The Signal in the Noise
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The Xerces Society works to preserve bees, butterflies and other invertebrates. Their name comes from the now-extinct Xerces blue butterfly (Glaucopsyche xerces), the first butterfly known to go extinct in North America as a result of human activities. The Xerces blue's habitat was destroyed by development in the sand dunes of San Francisco, and the species was declared extinct by the 1940s. Their key program areas are: pollinator conservation, endangered species conservation, and reducing pesticide use and impacts.
DrawDAO is on a mission to support a new era of carbon drawdown. Specifically natural and low capital projects with pathways to gigaton scale removal. Every projection on how to get to net zero requires carbon to be removed on top of reducing emissions. Climate scientists are actively working on natural paths for carbon removals, but lack the proper funding and shared knowledge to scale their efforts. Results for each of DrawDao's projects will be shared with additional scientists, academic communities, and donors to expedite learning. DrawDao's first project is Carbon Gardener, Carbon Gardener is a citizen-science approach to advance the science and awareness of enhanced weathering - a powerful land-based carbon removal technology.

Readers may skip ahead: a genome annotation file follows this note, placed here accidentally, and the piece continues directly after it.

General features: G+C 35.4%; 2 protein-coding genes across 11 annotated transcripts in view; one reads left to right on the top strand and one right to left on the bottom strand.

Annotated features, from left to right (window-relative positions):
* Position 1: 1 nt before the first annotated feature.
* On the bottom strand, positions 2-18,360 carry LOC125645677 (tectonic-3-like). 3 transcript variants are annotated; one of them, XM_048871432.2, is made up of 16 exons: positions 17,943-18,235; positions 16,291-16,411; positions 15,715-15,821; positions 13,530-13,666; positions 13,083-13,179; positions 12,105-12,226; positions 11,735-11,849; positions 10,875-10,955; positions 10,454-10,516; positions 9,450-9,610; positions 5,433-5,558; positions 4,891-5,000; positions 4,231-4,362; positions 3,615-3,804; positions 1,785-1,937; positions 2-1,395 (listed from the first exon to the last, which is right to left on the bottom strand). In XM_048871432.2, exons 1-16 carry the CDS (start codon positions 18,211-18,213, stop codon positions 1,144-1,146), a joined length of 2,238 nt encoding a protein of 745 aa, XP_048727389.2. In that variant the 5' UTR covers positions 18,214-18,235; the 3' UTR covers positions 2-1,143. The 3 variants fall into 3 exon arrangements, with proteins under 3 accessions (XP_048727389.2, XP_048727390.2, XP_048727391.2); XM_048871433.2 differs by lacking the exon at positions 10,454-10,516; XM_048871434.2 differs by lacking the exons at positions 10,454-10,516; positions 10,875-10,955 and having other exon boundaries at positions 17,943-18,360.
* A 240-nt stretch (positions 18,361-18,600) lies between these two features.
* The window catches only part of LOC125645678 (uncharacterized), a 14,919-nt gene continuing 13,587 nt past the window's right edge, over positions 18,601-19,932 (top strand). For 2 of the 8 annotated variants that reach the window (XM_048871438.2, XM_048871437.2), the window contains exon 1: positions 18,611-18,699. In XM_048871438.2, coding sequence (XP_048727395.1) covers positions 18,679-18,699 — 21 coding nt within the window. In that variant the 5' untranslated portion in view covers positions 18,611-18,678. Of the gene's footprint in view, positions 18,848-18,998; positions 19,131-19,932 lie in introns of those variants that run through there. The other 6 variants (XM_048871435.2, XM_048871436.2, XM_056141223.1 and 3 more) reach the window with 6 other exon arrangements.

The project will provide community gardens with rock dust materials (a natural enhanced weathering method) and research trainings.
By partnering with local high schools, they will also educate communities on the science behind enhanced weathering as a climate solution.
Many citizens feel hopeless that they can make an impact on climate change. DrawDAO gives the average citizen a direct pathway to help reverse climate change.
The living world holds answers for us to create a more resilient, regenerative, and beautiful world. It is time to quiet our cleverness, to observe and listen deeply, and reconnect to nature’s wisdom by asking, “How does nature solve this?”.
It is time to take a look at the US Constitution, a document that responded to the needs of the 18th Century. Much of the document can be left intact, other parts need to be reexamined. CDER has taken a pass at writing the new constitution based on notes from the first constitutional convention to commentary from legal scholars over the decades. Add your thoughts and join the workgroup.